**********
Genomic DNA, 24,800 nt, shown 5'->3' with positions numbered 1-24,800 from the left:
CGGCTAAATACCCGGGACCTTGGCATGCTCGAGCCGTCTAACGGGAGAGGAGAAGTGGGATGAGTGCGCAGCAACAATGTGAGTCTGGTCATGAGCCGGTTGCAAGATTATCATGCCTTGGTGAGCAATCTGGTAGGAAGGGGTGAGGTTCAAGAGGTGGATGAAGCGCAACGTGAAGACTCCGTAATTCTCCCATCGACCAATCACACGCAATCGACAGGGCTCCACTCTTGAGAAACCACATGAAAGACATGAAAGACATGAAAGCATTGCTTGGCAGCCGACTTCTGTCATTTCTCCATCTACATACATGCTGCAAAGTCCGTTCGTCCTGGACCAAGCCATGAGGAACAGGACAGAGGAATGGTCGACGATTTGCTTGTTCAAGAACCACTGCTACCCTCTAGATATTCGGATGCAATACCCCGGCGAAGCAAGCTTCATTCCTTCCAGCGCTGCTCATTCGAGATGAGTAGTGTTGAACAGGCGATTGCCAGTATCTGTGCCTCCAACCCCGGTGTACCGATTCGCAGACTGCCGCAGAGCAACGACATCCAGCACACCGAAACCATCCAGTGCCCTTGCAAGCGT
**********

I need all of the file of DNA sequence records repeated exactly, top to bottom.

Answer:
Genomic DNA, 24,800 nt, shown 5'->3' with positions numbered 1-24,800 from the left:
CGGCTAAATACCCGGGACCTTGGCATGCTCGAGCCGTCTAACGGGAGAGGAGAAGTGGGATGAGTGCGCAGCAACAATGTGAGTCTGGTCATGAGCCGGTTGCAAGATTATCATGCCTTGGTGAGCAATCTGGTAGGAAGGGGTGAGGTTCAAGAGGTGGATGAAGCGCAACGTGAAGACTCCGTAATTCTCCCATCGACCAATCACACGCAATCGACAGGGCTCCACTCTTGAGAAACCACATGAAAGACATGAAAGACATGAAAGCATTGCTTGGCAGCCGACTTCTGTCATTTCTCCATCTACATACATGCTGCAAAGTCCGTTCGTCCTGGACCAAGCCATGAGGAACAGGACAGAGGAATGGTCGACGATTTGCTTGTTCAAGAACCACTGCTACCCTCTAGATATTCGGATGCAATACCCCGGCGAAGCAAGCTTCATTCCTTCCAGCGCTGCTCATTCGAGATGAGTAGTGTTGAACAGGCGATTGCCAGTATCTGTGCCTCCAACCCCGGTGTACCGATTCGCAGACTGCCGCAGAGCAACGACATCCAGCACACCGAAACCATCCAGTGCCCTTGCAAGCGT